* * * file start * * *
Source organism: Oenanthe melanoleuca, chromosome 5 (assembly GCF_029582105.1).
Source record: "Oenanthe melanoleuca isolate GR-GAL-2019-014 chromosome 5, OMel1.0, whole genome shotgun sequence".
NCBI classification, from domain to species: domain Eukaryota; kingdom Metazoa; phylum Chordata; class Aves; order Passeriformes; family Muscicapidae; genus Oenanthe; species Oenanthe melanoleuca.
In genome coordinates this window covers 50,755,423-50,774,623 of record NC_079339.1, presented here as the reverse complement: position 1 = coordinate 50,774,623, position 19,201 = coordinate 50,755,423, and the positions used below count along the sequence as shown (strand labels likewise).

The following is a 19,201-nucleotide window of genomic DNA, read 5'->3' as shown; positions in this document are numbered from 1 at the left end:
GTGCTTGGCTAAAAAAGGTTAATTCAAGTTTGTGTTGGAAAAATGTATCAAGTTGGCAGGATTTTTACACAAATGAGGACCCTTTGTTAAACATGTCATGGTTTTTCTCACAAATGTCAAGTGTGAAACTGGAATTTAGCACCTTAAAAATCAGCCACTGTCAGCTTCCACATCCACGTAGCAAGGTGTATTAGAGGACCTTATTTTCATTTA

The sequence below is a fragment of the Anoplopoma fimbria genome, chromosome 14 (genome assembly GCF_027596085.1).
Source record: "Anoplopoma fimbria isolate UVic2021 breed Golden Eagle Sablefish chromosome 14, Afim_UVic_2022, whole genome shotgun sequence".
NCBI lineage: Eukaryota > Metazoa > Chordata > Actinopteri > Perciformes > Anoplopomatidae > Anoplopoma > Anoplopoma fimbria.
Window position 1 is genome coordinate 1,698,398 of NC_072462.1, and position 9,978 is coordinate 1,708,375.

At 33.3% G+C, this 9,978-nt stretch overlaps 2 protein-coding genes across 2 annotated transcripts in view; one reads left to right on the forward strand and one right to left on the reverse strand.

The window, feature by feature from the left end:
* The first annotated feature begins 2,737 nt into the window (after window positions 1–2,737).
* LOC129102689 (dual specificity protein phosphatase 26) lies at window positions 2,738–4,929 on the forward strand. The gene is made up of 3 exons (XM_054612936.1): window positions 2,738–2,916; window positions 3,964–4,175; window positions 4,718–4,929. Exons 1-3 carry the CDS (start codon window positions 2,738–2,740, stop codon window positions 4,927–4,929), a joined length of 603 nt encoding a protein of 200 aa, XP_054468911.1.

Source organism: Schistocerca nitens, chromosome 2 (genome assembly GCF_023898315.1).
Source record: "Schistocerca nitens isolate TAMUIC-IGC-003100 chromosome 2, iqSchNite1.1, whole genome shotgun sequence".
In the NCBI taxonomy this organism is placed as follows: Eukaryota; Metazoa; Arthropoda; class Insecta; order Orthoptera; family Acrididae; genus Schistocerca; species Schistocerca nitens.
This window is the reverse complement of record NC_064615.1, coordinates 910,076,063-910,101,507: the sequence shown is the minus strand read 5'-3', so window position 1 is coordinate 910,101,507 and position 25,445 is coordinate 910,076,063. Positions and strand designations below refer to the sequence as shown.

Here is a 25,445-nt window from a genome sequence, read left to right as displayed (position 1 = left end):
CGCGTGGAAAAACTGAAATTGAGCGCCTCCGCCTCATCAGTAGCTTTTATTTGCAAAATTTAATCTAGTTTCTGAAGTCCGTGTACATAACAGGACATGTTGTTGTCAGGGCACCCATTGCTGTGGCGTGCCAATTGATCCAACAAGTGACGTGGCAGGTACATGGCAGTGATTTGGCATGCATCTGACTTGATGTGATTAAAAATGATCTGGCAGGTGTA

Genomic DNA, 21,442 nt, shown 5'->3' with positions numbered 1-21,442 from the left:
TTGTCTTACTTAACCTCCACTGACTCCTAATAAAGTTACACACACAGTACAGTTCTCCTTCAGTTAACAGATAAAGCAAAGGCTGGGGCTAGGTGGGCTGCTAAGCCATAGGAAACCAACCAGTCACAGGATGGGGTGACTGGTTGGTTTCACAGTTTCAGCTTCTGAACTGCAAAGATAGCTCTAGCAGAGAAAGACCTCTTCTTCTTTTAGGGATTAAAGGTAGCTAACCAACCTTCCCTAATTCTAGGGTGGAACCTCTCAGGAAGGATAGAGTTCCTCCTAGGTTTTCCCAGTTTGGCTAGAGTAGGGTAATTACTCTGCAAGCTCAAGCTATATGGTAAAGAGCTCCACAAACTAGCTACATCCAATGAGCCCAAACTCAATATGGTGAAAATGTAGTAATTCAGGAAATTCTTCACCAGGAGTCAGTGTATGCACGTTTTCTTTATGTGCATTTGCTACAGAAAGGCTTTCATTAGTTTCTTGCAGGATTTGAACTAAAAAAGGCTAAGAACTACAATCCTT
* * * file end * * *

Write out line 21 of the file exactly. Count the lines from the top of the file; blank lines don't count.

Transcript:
Genomic DNA, 21,442 nt, shown 5'->3' with positions numbered 1-21,442 from the left: